Students will acquire a more detailed knowledge of a particular monument and/or architect and/or architectural theory of the period, through the research and writing of a term paper.
American Art and Architecture: 1876 to 1960
Students will acquire a solid foundation in the historical context of the art and architecture of the United States of America from 1876 to ca. 1960. Through a socio-historical approach students will gain an understanding of the ways in which events like the growth of American industry and culture, the rise of Socialism and Communism, WWI and American Isolationism, Regionalism, and WWII shaped and were shaped by the visual arts. Students will also be able to articulate the characteristics of the styles, processes, ideologies, and philosophies of key artists and movements, including Realism, Aestheticism, Pictorialism, Dada, Regionalism (including the Harlem Renaissance), Abstract Expressionism, and Pop Art as they pertain to American art. Students will become conversant with selected works of art in terms of style, patronage, reception, and meaning of individual works of art and the artists or movements that spawned them. They will be able to trace the trajectory of future influence of key works of art from this period.
Art Research and Writing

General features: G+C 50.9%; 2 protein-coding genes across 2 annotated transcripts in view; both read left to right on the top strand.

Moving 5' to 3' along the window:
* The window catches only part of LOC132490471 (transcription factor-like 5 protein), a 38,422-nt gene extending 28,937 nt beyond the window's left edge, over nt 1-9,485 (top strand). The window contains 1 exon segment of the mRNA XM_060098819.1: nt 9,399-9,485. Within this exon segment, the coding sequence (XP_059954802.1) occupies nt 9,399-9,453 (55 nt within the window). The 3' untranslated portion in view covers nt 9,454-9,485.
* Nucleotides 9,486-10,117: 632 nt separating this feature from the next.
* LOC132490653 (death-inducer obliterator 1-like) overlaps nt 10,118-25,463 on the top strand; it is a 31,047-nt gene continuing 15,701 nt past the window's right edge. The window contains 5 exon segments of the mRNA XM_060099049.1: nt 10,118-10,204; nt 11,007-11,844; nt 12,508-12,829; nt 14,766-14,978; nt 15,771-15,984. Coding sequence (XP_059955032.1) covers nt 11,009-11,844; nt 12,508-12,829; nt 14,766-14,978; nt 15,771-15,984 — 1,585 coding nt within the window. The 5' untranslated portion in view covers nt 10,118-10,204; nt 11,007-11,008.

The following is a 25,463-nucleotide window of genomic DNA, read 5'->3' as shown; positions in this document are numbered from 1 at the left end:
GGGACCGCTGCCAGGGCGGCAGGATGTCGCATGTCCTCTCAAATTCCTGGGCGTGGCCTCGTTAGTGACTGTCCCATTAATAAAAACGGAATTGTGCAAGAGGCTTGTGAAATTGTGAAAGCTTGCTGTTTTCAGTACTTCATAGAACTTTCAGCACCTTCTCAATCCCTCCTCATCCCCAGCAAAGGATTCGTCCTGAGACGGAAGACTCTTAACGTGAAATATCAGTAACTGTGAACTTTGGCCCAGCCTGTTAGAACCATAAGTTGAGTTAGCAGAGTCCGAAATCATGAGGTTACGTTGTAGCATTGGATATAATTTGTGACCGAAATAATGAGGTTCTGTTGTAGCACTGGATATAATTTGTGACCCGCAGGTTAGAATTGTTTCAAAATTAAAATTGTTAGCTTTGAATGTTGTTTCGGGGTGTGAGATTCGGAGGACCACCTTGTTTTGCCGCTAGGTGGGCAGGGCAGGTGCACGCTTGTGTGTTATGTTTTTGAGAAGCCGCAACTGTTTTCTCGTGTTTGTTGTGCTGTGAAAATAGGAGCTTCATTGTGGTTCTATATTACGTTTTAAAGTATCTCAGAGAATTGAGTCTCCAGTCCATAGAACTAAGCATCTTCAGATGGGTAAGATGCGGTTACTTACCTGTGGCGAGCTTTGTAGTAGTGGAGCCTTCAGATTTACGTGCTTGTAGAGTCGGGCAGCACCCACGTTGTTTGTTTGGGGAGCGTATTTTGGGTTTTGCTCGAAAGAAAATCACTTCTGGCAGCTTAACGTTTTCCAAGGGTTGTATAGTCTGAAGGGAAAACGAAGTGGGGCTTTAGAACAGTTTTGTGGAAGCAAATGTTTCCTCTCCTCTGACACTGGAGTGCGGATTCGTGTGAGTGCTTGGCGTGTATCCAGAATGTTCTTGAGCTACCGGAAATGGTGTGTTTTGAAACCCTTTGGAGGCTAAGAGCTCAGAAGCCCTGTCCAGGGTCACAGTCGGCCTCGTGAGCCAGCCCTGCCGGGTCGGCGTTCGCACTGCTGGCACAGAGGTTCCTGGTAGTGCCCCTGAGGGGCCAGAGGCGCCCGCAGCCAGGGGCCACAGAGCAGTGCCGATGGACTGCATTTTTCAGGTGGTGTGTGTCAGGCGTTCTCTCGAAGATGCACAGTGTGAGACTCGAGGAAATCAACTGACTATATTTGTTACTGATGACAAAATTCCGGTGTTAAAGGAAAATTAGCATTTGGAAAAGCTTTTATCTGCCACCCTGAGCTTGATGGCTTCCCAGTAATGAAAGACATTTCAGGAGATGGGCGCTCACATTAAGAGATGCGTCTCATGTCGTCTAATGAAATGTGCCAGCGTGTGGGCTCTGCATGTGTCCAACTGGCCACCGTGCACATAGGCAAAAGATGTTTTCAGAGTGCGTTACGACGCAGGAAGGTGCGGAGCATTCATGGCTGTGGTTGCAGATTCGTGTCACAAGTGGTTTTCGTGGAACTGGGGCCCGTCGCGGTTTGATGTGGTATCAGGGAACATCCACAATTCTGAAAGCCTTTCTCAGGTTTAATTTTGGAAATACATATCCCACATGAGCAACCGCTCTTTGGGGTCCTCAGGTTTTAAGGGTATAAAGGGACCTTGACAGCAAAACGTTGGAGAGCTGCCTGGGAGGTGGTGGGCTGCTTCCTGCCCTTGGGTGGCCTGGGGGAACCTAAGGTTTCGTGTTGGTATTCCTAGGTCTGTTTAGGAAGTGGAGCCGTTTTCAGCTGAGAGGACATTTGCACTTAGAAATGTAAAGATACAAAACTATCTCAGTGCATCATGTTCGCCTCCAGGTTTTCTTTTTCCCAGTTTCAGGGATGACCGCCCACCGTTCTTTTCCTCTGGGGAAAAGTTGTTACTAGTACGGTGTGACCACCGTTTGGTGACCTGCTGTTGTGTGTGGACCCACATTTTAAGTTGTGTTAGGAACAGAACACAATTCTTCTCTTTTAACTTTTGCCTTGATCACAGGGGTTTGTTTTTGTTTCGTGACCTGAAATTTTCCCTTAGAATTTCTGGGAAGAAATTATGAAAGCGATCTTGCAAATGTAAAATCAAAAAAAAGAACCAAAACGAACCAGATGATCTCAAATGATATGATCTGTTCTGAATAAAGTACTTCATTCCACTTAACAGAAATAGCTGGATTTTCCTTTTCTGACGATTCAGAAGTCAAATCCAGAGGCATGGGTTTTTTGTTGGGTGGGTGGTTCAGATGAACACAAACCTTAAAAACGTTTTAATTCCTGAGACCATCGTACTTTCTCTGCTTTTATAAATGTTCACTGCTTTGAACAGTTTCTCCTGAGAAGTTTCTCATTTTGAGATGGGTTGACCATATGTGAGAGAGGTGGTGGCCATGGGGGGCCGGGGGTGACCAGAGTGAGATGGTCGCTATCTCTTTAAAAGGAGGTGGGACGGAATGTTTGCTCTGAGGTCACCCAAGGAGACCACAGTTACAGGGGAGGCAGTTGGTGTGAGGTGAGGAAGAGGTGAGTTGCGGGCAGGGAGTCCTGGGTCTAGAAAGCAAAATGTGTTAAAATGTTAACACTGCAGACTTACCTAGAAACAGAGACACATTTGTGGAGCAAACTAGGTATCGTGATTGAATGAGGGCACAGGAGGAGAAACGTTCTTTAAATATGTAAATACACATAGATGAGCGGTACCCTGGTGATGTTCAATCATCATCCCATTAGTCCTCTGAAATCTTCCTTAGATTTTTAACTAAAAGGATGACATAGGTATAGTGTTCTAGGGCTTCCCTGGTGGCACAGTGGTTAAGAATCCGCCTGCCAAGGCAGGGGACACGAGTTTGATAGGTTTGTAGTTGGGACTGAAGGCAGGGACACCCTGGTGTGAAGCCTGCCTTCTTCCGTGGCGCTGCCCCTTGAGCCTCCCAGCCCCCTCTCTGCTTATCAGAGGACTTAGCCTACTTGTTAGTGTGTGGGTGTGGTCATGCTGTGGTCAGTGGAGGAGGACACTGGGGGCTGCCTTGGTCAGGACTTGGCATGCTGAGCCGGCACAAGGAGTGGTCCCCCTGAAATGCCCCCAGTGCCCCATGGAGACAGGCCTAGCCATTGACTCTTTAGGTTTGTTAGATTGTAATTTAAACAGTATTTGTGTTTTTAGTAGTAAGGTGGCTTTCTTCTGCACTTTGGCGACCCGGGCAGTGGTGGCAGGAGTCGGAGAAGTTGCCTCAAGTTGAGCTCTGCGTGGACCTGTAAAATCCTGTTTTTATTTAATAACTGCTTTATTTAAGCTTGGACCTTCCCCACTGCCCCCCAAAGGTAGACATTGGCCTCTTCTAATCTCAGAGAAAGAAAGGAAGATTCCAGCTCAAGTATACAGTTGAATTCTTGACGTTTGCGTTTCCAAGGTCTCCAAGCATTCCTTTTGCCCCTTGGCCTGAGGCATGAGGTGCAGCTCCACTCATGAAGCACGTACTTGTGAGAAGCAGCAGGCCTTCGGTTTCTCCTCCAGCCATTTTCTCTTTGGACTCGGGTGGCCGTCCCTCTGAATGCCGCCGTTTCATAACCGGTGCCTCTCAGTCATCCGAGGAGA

Students will develop art historical research skills by conducting advanced research focused on a single work of art, artist, or historical concept within this period. Students will apply methodological approaches acquired in ArtHC 300 to their topic. Students will situate their informed, original ideas within the best art historical publications on their subject. Students will demonstrate familiarity with advanced research skills and best research practices as taught by the course professor and supported the HBLL Art History research guides. Students will apply the formatting of an acceptable style guide with exactness to the completed research paper.
Students will become familiar with the contributions of individual architects of the period.
Colonial to Civil War
Students will acquire a basic understanding of the development of American architecture from the seventeenth century to the mid-nineteenth century.
Students will improve research, writing and analytical skills in architectural history.